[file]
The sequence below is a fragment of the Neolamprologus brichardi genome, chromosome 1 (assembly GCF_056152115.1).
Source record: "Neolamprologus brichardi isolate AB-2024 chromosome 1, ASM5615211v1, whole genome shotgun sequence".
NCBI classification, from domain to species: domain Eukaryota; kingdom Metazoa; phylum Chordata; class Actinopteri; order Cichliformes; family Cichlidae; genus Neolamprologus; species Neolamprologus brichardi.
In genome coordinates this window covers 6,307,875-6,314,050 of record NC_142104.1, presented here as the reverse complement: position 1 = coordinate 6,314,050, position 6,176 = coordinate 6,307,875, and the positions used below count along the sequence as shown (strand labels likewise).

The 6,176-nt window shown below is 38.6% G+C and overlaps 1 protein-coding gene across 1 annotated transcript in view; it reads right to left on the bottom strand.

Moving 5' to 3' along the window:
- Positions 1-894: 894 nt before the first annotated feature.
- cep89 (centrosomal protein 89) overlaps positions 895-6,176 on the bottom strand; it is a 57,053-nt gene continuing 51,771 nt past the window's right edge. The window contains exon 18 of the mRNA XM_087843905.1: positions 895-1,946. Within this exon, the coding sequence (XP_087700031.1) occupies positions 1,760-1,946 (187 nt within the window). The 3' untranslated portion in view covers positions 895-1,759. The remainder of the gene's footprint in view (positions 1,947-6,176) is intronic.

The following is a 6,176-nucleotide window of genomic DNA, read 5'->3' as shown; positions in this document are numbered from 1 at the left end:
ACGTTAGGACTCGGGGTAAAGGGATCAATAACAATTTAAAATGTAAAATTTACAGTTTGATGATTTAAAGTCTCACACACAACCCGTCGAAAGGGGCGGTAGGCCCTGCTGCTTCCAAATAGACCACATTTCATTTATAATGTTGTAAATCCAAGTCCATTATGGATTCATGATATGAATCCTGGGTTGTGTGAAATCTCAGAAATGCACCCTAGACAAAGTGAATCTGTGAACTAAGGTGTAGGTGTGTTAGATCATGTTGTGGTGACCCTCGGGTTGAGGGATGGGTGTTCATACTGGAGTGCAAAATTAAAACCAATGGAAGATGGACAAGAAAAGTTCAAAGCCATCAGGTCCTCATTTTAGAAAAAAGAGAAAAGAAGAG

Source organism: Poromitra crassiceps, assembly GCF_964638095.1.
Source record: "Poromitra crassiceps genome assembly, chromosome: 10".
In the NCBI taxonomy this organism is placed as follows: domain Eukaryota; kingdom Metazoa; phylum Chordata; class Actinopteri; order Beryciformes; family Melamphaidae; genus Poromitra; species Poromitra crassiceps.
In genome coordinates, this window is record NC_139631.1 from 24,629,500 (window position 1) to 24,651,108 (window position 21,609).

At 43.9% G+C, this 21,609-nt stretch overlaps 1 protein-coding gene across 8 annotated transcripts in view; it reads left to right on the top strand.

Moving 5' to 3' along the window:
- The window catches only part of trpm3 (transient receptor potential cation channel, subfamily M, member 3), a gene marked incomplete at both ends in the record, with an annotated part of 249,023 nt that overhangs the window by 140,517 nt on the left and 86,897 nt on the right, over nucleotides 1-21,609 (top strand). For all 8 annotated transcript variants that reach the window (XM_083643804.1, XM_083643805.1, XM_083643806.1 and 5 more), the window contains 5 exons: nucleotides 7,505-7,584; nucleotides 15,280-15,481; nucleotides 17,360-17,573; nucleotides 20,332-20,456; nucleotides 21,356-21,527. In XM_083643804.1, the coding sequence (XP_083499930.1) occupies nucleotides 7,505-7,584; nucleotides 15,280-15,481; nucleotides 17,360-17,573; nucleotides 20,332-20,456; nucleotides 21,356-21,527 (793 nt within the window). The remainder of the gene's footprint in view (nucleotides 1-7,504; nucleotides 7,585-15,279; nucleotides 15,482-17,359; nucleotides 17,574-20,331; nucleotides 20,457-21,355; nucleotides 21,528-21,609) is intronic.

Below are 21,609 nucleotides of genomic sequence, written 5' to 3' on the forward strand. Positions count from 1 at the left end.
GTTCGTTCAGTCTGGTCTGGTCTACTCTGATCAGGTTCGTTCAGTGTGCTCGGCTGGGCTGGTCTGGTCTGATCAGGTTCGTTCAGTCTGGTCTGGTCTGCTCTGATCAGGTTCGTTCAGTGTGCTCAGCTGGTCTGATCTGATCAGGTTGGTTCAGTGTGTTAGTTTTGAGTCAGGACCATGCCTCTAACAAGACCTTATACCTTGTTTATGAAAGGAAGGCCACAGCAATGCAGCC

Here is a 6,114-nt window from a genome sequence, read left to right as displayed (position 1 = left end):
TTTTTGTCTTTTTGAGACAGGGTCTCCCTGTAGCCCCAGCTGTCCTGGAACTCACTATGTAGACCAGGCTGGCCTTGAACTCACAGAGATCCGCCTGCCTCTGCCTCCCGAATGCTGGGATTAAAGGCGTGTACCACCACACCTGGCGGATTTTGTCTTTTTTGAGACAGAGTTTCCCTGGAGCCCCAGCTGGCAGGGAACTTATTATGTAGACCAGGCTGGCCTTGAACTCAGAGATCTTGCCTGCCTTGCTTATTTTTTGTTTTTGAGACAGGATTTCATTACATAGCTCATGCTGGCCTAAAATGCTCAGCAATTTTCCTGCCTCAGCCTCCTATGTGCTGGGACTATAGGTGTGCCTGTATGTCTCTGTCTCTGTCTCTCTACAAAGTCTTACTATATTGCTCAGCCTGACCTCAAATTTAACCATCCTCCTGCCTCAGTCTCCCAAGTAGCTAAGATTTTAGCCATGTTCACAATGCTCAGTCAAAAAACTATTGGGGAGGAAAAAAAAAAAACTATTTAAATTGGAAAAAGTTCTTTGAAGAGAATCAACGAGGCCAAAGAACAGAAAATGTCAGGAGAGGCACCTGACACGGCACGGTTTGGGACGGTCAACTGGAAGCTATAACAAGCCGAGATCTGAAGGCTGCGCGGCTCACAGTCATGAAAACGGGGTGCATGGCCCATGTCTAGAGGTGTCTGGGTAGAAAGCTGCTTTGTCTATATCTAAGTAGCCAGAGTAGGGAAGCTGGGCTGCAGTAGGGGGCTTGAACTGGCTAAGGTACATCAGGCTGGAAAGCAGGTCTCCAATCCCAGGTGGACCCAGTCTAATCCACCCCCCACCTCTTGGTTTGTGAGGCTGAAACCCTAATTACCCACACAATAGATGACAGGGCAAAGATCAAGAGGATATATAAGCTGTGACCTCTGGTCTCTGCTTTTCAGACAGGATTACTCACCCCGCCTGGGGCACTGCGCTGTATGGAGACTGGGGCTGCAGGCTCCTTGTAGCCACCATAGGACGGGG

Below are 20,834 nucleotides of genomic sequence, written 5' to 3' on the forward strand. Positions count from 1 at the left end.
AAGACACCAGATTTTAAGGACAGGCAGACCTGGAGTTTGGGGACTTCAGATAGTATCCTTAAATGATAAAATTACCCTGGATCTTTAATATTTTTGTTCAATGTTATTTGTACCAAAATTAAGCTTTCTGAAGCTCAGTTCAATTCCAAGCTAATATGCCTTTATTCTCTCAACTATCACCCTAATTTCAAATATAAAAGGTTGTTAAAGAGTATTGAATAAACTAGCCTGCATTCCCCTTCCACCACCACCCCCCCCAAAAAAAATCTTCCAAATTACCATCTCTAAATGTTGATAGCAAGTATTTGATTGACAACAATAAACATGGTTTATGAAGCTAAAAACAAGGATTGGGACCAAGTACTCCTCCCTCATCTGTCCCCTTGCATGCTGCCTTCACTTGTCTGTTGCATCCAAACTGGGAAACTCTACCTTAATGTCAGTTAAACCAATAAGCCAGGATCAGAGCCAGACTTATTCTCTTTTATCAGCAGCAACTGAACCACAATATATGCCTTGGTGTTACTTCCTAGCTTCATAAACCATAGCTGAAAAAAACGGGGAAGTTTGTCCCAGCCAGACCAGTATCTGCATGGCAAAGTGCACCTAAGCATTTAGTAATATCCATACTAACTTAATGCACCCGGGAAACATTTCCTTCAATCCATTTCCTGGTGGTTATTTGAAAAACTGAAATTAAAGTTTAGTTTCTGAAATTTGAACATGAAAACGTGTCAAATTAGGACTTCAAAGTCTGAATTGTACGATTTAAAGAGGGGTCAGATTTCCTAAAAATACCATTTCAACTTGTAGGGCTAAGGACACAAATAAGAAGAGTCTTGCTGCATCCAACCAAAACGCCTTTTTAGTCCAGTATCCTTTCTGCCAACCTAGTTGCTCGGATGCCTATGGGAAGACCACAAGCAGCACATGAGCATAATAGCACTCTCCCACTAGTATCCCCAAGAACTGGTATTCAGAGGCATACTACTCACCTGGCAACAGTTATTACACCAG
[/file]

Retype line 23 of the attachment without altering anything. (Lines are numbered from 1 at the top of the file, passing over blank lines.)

AAGACACCAGATTTTAAGGACAGGCAGACCTGGAGTTTGGGGACTTCAGATAGTATCCTTAAATGATAAAATTACCCTGGATCTTTAATATTTTTGTTCAATGTTATTTGTACCAAAATTAAGCTTTCTGAAGCTCAGTTCAATTCCAAGCTAATATGCCTTTATTCTCTCAACTATCACCCTAATTTCAAATATAAAAGGTTGTTAAAGAGTATTGAATAAACTAGCCTGCATTCCCCTTCCACCACCACCCCCCCCAAAAAAAATCTTCCAAATTACCATCTCTAAATGTTGATAGCAAGTATTTGATTGACAACAATAAACATGGTTTATGAAGCTAAAAACAAGGATTGGGACCAAGTACTCCTCCCTCATCTGTCCCCTTGCATGCTGCCTTCACTTGTCTGTTGCATCCAAACTGGGAAACTCTACCTTAATGTCAGTTAAACCAATAAGCCAGGATCAGAGCCAGACTTATTCTCTTTTATCAGCAGCAACTGAACCACAATATATGCCTTGGTGTTACTTCCTAGCTTCATAAACCATAGCTGAAAAAAACGGGGAAGTTTGTCCCAGCCAGACCAGTATCTGCATGGCAAAGTGCACCTAAGCATTTAGTAATATCCATACTAACTTAATGCACCCGGGAAACATTTCCTTCAATCCATTTCCTGGTGGTTATTTGAAAAACTGAAATTAAAGTTTAGTTTCTGAAATTTGAACATGAAAACGTGTCAAATTAGGACTTCAAAGTCTGAATTGTACGATTTAAAGAGGGGTCAGATTTCCTAAAAATACCATTTCAACTTGTAGGGCTAAGGACACAAATAAGAAGAGTCTTGCTGCATCCAACCAAAACGCCTTTTTAGTCCAGTATCCTTTCTGCCAACCTAGTTGCTCGGATGCCTATGGGAAGACCACAAGCAGCACATGAGCATAATAGCACTCTCCCACTAGTATCCCCAAGAACTGGTATTCAGAGGCATACTACTCACCTGGCAACAGTTATTACACCAG